This blindness isn’t due to sickness, or injury. This blindness is genetic, uncorrectable and irreversible by any logical evaluation. So, the disciples ask Jesus, “Who sinned? This man or his parents that he was born blind?” Well, right there the disciples tell a lot about their theology, don’t they? Here’s what they are assuming:

  1. Birth defects are a sign of God’s punishment.
  2. God might punish an unborn child for the sins of his parents.
  3. God might punish an unborn child for his own future sin (how could he have sinned before birth?)
  4. The disciples see only two options — God is punishing either his sin or his parents.

Jesus corrects their wrong assumptions by giving them a third option:

This has happened so that the work of God could be exhibited in this man’s life.

Then, Jesus adds that he must work while it is day, for the night is coming when no one can work. And, he adds, as long as he is in the world, he is the light of the world. And, that light is about to shine in the darkness of a blind man’s life.

Without asking him if he wants to see, Jesus spits on the ground, makes some mud, and daubs it on the blind man’s eyes. Which I am sure was a surprise to the blind man. Do you think Jesus said, “Sit still, I’m going to put something on your eyes.” We don’t know, but I’m sure Jesus gave him some warning. After the mud, Jesus tells him to go to the pool of Siloam and wash. How’s he going to get there? Does he know where the Pool of Siloam is? Does he have a friend lead him there? We don’t know, but somehow he finds his way to the pool and washes.

Can you imagine the scene as the blind man kneels by the side of the pool of Siloam? He gropes into the air in front of him, feeling for the surface of the water, hearing the splash it makes as others are gathered there. His hand finds the water and he lifts a palmful to his face. Splashing it on his mud-caked eyes, the blind man wipes his hand across his face, only to have the strange sensation that something is different. An experience he has never had, a brightness he has never seen spreads across his face.

He sees the water in front of him, rippling from where his hand has just disturbed it. He sees the shadow outline of something there in the water. It’s him. It’s his own reflection, his features now become clear, distinct, he sees himself for the first time ever.

Thinking this must surely be a dream or a spell or something, he raises his head and looks around. The sounds from others gathered at the pool come to him, but this time the sounds are matched by lips that are moving, feet shuffling down the dusty street, water splashing from overfull water jars carried by young women. And, then it dawns on him. He can see. He takes in the scene of those going about their business nonchalantly, like nothing has changed. But, for him, everything has changed. He can see. He can see people, water jars, clothing, palm trees, dusty streets, stone buildings, little children, vegetables being carried by a woman wearing a very colorful — what color is that? — cloak, followed by two small children with dark, curly hair. He can see sunshine and shadow, dark and light, colors, shades, things moving, things standing still. He can see.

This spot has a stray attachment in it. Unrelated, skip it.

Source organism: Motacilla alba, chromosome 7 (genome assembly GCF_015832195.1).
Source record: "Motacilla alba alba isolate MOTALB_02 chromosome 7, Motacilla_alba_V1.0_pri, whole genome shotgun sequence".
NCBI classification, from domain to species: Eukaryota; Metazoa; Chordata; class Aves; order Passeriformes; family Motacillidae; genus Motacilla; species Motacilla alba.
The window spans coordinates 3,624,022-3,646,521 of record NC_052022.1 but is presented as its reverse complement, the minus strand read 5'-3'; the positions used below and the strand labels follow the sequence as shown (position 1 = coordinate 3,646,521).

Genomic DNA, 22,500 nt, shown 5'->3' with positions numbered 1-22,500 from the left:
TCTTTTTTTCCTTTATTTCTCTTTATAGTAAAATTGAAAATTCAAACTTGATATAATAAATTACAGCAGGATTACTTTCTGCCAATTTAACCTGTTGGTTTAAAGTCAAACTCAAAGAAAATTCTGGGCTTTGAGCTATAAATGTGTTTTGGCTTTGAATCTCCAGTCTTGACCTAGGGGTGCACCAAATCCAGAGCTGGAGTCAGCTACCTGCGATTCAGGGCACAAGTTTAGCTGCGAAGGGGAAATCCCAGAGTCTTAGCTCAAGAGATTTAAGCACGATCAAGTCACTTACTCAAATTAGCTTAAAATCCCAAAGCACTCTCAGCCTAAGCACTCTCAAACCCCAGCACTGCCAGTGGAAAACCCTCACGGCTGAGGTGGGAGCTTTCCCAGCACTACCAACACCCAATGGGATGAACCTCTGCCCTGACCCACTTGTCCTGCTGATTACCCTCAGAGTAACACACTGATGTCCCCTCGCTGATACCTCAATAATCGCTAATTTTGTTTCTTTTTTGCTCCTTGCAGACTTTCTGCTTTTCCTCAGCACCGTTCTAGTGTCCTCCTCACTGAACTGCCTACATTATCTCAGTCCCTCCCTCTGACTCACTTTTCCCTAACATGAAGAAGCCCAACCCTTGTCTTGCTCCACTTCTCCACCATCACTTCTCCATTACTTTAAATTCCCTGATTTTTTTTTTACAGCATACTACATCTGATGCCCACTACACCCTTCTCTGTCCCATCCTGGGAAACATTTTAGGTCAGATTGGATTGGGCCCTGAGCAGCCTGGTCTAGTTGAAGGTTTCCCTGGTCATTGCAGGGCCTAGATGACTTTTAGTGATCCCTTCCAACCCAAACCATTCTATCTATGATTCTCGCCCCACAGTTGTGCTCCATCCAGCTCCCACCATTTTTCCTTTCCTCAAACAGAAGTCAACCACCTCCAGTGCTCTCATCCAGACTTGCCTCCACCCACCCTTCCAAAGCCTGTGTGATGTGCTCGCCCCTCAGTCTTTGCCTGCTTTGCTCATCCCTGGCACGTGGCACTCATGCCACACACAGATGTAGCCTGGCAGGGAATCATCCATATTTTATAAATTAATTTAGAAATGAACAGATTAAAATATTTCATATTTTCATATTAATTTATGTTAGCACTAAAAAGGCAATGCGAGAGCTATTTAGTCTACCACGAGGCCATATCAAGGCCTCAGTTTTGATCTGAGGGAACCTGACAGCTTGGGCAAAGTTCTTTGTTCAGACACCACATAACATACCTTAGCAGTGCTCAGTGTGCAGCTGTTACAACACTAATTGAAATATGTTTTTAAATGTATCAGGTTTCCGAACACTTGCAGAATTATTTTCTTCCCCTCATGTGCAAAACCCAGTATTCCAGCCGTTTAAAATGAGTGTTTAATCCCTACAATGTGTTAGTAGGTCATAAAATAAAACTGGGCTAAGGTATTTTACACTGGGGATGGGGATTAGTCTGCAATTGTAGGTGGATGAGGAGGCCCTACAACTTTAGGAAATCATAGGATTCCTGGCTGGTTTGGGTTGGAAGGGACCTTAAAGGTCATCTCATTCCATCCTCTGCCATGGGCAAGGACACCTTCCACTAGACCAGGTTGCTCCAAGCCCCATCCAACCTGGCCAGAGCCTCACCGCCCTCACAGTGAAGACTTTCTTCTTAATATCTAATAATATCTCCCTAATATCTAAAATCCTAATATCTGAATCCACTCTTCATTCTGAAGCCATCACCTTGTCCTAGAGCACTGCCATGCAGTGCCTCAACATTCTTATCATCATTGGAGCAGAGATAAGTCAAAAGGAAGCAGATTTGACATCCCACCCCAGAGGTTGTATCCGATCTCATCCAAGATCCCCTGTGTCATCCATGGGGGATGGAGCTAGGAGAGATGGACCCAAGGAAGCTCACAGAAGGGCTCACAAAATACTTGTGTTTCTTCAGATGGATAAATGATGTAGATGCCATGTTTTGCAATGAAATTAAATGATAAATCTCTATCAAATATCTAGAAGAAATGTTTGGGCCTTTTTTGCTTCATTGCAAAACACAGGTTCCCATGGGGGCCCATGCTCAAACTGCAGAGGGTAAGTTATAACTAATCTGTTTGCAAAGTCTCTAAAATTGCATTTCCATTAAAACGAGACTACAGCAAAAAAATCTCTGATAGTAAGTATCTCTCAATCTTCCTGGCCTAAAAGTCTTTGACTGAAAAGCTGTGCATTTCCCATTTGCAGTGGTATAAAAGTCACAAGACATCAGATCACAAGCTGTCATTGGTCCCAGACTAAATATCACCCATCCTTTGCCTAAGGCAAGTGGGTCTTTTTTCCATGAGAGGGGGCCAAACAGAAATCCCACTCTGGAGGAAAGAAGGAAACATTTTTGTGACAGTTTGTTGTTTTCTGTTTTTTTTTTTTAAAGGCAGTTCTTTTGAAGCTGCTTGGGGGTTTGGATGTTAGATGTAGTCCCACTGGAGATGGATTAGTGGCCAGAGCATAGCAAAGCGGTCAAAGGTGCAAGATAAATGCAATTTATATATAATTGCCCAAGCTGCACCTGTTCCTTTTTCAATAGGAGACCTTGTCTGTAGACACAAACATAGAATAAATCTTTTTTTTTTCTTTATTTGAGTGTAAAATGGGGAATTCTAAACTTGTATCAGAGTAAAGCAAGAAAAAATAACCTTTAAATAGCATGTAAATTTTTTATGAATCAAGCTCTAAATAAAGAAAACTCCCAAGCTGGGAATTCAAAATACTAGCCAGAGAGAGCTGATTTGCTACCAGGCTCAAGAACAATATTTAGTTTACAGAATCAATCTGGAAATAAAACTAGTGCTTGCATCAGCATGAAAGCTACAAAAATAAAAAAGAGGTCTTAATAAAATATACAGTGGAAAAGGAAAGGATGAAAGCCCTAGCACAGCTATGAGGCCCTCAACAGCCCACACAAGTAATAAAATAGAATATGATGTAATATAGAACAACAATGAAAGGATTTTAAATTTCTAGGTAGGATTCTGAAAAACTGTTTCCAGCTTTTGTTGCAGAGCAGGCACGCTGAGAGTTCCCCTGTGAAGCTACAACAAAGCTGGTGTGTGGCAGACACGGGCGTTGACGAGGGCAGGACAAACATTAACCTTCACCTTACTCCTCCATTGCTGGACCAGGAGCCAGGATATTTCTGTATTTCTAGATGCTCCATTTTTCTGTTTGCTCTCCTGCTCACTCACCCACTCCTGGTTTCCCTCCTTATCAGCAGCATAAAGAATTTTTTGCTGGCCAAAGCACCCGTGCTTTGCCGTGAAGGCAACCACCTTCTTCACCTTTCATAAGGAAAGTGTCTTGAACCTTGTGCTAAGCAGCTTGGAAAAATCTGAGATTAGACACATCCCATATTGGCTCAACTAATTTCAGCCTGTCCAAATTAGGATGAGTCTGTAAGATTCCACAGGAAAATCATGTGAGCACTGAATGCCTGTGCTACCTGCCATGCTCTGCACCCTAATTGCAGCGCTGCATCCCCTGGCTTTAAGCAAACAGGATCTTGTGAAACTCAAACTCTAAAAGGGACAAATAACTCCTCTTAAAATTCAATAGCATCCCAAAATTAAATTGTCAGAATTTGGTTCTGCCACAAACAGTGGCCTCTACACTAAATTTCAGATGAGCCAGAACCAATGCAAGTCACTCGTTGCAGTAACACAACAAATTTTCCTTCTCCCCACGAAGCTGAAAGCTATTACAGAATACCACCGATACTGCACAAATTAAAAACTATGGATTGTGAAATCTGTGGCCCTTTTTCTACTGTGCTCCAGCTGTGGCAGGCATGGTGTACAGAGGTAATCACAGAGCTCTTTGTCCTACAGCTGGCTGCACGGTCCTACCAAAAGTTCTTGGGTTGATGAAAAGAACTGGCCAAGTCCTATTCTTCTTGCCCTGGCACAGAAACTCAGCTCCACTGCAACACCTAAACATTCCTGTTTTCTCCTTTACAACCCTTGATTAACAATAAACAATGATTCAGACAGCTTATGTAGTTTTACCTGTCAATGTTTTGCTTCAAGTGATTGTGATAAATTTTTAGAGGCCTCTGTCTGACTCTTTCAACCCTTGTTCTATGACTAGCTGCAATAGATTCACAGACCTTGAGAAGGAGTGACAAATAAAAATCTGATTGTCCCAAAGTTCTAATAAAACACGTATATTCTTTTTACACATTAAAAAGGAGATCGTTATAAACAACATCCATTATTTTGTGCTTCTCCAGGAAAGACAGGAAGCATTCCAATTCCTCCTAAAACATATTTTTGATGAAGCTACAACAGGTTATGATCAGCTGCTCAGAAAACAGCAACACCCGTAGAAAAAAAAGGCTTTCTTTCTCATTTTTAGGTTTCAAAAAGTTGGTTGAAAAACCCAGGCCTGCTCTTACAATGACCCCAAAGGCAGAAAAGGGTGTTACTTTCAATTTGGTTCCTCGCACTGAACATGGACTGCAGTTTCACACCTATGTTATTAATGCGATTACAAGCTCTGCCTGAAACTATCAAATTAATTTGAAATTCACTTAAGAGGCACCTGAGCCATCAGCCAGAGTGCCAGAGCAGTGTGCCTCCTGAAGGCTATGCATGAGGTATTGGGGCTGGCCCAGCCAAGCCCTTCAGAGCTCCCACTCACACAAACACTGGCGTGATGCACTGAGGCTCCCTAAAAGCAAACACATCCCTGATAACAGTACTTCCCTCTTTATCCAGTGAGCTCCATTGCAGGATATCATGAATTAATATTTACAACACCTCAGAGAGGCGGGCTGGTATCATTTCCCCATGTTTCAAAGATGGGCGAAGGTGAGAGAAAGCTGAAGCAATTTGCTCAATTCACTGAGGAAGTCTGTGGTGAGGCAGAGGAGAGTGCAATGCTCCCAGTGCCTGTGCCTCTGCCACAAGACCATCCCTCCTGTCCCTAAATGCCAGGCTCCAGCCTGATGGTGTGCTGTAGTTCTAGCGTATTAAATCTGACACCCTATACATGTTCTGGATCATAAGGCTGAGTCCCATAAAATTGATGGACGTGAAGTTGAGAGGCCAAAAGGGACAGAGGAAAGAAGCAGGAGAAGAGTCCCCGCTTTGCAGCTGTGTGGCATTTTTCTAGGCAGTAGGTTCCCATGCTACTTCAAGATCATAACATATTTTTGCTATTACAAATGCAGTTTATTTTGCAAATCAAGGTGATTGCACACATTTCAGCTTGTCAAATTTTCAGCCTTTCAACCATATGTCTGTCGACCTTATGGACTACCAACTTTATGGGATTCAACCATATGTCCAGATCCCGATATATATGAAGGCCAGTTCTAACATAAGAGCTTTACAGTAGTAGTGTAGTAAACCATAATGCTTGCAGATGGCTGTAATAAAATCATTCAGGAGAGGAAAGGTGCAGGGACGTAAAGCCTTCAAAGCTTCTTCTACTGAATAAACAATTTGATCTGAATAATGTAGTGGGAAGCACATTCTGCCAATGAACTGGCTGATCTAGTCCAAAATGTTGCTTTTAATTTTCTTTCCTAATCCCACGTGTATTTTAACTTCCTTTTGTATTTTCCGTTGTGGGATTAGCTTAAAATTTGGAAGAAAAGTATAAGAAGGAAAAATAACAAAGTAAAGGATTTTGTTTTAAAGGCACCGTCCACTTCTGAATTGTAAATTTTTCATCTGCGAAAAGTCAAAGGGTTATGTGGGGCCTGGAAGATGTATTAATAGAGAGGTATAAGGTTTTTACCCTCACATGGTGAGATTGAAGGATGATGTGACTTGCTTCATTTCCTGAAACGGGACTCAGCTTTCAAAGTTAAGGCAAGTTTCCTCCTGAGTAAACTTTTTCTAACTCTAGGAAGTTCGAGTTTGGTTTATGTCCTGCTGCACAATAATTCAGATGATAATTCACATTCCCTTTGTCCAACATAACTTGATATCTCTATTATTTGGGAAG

With great restraint, John says, “So the man went and washed, and came home seeing.” Came home seeing. Amazing. A miracle. And, how did he come home? Seeing, plus also shouting is my guess. “I can see. I can see you, are you Moishe?” he must have asked his friend. I’m sure when he came home seeing, he also came home shouting.

But, few believed him.

  • “Is this the blind man?” they asked.
  • “No, just looks like him,” others replied.
  • “It’s me, it is me,” he tried to convince them.

Now, people are starting to get scared. “f this is the blind man, then something miraculous has occurred. We can’t explain it. Let’ get him to the Pharisees, they’ll tell us what to make of this,” they must have said to one another. So, they bundle the formerly blind man off to the Pharisees who start asking questions:

  • “What happened to you?”
  • I can see.
  • “Who did this to you?”
  • This man called Jesus.
  • “When did he do this?”
  • Last night.
  • “That was the Sabbath. This Jesus is a sinner because he violated the Sabbath.”
  • “Yes, but how can a sinner open a blind man’s eyes.”
  • “I’m not sure he was blind, let’s find his parents.”

So, the parents are brought to the Pharisees, and the whole game of twenty questions starts all over. His parents have heard that anyone who follows Jesus gets thrown out of the synagogue, so they don’t want much to do with this whole conversation. You would think they would be thrilled that their son who was born blind can see. But, maybe they’ve been shunned their whole lives, at least since the birth of their son, because they have a blind child. A punishment from God for some unknown sin. They aren’t risking it, so they say, “Our son is old enough, he can speak for himself.” Thanks, mom and dad!

So, back to the blind man the Pharisees go. Now this is the part I want us to read.

24A second time they summoned the man who had been blind. “Give glory to God,” they said. “We know this man is a sinner.”

25He replied, “Whether he is a sinner or not, I don’t know. One thing I do know. I was blind but now I see!”

26Then they asked him, “What did he do to you? How did he open your eyes?”

27He answered, “I have told you already and you did not listen. Why do you want to hear it again? Do you want to become his disciples, too?”

28Then they hurled insults at him and said, “You are this fellow’s disciple! We are disciples of Moses! 29We know that God spoke to Moses, but as for this fellow, we don’t even know where he comes from.”

30The man answered, “Now that is remarkable! You don’t know where he comes from, yet he opened my eyes. 31We know that God does not listen to sinners. He listens to the godly man who does his will. 32Nobody has ever heard of opening the eyes of a man born blind. 33If this man were not from God, he could do nothing.”